I am answering to the linux tag. My answer is specific only to Linux.
Yes, huge pages are more prone to fragmentation. There are two views of memory, the one your process gets (virtual) and the one the kernel manages (real). The larger any page, the more difficult it's going to be to group (and keep it with) its neighbors, especially when your service is running on a system that also has to support others that by default allocate and write to way more memory than they actually end up using.
The kernel's mapping of (real) granted addresses is private. There's a very good reason why userspace sees them as the kernel presents them, because the kernel needs to be able to overcommit without confusing userspace. Your process gets a nice, contiguous "Disneyfied" address space in which to work, oblivious of what the kernel is actually doing with that memory behind the scenes.
The reason you see degraded performance on long running servers is most likely because allocated blocks that have not been explicitly locked (e.g.
posix_madvise()) and not modified in a while have been paged out, which means your service skids to disk when it has to read them. Modifying this behavior makes your process a bad neighbor, which is why many people put their RDBMS on a completely different server than web/php/python/ruby/whatever. The only way to fix that, sanely, is to reduce the competition for contiguous blocks.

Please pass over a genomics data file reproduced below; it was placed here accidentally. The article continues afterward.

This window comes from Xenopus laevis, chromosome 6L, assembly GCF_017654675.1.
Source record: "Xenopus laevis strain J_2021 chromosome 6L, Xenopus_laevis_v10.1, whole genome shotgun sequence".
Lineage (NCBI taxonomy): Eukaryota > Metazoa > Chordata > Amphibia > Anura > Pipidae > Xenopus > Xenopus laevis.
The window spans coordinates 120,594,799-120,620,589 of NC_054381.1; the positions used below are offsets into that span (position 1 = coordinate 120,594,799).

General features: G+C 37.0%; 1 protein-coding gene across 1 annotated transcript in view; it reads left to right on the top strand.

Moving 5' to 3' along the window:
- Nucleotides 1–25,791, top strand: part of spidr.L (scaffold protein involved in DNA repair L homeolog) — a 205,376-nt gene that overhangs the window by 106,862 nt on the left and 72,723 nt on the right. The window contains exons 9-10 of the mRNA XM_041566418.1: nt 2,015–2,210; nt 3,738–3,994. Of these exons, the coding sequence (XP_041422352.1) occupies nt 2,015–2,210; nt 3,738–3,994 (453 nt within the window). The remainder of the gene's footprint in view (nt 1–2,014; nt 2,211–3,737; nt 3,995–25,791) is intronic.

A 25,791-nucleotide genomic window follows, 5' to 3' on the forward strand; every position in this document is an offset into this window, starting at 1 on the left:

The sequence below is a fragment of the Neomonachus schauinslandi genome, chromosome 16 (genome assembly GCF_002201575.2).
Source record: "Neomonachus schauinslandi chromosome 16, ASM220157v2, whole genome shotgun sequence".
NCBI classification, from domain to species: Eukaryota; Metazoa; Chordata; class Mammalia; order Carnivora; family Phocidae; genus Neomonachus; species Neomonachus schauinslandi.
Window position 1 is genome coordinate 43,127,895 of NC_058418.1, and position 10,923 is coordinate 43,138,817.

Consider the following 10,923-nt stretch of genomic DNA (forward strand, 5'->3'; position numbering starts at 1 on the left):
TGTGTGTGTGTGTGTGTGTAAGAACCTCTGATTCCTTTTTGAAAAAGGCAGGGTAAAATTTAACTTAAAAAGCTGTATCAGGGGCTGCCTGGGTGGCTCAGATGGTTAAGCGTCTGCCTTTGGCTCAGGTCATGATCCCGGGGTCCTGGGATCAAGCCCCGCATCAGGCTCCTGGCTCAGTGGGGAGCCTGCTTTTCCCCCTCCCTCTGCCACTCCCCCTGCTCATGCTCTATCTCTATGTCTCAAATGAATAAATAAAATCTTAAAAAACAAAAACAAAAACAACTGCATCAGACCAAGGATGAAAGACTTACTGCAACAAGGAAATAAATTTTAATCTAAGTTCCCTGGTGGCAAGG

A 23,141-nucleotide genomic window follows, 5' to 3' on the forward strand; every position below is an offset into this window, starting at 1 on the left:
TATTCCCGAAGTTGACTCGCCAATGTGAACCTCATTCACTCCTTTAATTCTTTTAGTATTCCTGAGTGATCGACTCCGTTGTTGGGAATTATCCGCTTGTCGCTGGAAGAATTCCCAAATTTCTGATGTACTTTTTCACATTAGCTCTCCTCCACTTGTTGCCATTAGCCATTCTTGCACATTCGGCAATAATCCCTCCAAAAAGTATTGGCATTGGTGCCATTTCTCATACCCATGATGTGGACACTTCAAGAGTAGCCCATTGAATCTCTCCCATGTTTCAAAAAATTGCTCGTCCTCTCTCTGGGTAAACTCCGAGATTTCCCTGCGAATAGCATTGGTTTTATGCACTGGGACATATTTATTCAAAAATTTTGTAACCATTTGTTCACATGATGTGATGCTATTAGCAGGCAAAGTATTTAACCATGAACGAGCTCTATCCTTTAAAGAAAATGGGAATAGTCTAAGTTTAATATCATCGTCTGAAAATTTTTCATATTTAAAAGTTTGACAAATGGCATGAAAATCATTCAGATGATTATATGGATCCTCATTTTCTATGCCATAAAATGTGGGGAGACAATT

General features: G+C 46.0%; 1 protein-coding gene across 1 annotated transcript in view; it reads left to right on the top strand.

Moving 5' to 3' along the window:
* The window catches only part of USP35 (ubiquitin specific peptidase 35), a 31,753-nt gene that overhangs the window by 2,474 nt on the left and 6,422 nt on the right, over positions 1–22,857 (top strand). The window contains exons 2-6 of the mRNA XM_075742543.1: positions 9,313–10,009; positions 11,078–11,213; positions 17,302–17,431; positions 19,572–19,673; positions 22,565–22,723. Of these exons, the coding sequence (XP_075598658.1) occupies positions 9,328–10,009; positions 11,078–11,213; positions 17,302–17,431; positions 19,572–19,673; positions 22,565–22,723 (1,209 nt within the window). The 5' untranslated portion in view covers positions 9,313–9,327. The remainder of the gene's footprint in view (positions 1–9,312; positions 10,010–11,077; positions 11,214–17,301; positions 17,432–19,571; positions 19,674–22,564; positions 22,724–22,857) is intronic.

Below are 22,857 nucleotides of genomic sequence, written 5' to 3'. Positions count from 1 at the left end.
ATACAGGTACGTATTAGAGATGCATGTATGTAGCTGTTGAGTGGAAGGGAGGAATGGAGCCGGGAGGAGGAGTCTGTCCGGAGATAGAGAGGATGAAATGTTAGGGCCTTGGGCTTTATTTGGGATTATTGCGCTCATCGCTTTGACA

Fragmentation is only really noticeable (in most cases) when page A is in memory and page B has moved to swap. Naturally, re-starting your service would seem to 'cure' this, but only because the kernel has not yet had an opportunity to page out the process' (now) newly allocated blocks within the confines of its overcommit ratio.
In fact, re-starting (lets say) 'apache' under a high load is likely going to send blocks owned by other services straight to disk. So yes, 'apache' would improve for a short time, but 'mysql' might suffer .. at least until the kernel makes them suffer equally when there is simply a lack of ample physical memory.
Add more memory, or split up demanding
malloc() consumers :) Its not just fragmentation that you need to be looking at.
vmstat to get an overview of what's actually being stored where.